Who Is Buying Political Ads?

By Tim Burd - September 1, 2019 498 Views
By Tim Burd - September 1, 2019 499 Views

Facebook to Require More Information on Who is Buying Political Ads

Facebook is now going to require political advertisers to provide additional credentials. If they fail to do so, their ads will be paused. The required additional information is in regards to funding, verifying identity, and more. These new rules are to address and correct recent political ads that had misleading or inaccurate information. They feel that there is only one way to have political ads on their platform. And that is to get as much information on political ads and advertisers as possible. Here is what you need to know about these changes.

These rules make sure political ads are not misleading or false.

Previous Change

Back in June, Facebook released some updates regarding political ads. Specifically, the changes applied to ads relating to social issues, elections, and politics. Some of the changes included proving who ran the ad, who paid for the ad, and the location of the advertiser. This helped to increase transparency and to avoid election interference. To learn more about the previous changes, check out this article.

New Regulations for Political Ads

With the 2020 election right around the corner, Facebook is tightening the rules once again. These new rules are in addition to those rolled out in June. Advertisers will now have to provide the following information:

First, political advertisers will have to confirm that they are registered in some form with the U.S. government. This includes providing an EIN, a government website matching an email ending in .gov or .mil, or a Federal Election Commission (FEC) number. After this information is submitted and approved, the advertiser will be labeled as a “Confirmed Organization” in the Ad Archive.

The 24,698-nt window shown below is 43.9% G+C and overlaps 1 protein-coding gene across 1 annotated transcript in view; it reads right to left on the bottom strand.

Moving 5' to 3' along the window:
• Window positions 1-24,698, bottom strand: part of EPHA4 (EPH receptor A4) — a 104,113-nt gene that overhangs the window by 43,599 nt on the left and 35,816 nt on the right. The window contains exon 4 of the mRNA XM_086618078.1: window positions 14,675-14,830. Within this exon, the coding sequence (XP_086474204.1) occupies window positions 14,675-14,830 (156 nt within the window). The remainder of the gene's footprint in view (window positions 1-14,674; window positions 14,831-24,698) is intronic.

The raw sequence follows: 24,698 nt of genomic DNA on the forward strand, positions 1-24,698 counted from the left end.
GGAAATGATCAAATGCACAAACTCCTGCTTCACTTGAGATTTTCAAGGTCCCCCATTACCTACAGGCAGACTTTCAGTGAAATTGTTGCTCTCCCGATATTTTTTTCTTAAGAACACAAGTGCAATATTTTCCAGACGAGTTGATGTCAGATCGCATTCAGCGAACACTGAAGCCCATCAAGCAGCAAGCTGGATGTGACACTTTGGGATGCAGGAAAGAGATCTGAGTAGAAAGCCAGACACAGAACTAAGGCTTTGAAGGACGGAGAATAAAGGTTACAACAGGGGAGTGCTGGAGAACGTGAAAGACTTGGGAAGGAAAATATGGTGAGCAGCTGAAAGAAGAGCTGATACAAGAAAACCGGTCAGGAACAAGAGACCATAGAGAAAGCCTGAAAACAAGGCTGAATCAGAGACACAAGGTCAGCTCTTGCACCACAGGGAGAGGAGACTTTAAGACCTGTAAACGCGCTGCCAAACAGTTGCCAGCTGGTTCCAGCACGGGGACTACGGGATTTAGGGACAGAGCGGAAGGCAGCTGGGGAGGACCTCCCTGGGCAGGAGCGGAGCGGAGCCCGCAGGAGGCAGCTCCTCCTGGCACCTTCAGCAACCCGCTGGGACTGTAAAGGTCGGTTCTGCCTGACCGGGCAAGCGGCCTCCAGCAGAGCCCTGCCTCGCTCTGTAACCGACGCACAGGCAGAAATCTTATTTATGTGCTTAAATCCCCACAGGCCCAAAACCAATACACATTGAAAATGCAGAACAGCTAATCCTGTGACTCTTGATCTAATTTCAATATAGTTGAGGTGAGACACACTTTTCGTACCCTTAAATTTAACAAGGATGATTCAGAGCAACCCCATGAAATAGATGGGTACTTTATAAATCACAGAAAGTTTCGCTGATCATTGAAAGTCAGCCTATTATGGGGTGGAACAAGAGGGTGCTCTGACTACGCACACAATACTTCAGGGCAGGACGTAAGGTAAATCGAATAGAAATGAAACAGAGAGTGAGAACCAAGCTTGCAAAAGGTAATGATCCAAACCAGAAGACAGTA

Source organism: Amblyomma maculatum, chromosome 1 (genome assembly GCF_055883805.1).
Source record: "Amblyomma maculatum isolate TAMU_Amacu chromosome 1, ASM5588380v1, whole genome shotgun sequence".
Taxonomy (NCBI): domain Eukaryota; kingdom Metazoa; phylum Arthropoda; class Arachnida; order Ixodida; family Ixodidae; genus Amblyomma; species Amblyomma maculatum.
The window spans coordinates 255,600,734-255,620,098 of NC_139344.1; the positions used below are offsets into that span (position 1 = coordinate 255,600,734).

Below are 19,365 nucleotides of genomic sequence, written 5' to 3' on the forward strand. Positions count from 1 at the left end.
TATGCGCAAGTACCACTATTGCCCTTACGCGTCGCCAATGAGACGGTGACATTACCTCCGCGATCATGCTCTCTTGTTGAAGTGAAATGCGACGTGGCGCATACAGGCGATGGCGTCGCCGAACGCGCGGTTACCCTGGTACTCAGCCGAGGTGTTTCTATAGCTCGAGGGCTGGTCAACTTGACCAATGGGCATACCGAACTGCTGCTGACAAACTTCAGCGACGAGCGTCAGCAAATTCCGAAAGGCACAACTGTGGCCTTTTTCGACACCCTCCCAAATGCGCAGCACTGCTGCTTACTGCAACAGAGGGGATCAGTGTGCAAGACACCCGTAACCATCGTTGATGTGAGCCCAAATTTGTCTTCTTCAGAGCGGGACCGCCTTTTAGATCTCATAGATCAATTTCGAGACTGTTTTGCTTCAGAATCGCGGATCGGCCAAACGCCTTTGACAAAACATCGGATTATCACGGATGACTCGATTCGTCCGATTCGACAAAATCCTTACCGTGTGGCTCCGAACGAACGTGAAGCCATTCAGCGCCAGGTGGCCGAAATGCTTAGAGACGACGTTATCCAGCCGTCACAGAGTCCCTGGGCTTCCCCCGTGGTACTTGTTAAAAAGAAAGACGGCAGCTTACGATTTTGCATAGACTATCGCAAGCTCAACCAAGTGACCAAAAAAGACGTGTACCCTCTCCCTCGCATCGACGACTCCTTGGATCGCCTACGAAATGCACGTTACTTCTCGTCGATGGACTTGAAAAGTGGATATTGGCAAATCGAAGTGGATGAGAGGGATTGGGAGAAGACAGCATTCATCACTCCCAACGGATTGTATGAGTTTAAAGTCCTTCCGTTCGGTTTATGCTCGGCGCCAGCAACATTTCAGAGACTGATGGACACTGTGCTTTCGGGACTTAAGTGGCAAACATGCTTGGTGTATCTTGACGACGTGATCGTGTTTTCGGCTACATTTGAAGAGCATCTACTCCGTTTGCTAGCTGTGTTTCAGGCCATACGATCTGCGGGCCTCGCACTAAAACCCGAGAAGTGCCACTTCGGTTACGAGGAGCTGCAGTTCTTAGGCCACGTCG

Second, local politicians and smaller businesses looking to run ads for social issues, politics, or elections will need more info. One option is to submit their organization name with a verifiable phone number, address, a website with the domain matching an email, and business email address. And option two is to provide the Page Admin’s legal name on their personal information document and provide no business information.

Looking Forward

In addition, Facebook announced even more changes to expect in the upcoming months.

  • Providing more information about a Page, including the business or organization running it.
  • “Requiring all Pages for national candidates or elected officials to go through Page Publishing Authorization, which requires that Page administrators turn on two-factor authentication and verify their primary country location so that we can confirm these Pages are using real accounts and are located in the US.”
  • Updates to the Ad Library to easier track how much presidential candidates are spending.
  • A system to prevent ads that discourage people from voting.

They stated this will make elections safer and provide even more transparency for political ads and social issues.

For details on how to authorize your account, click here.

 

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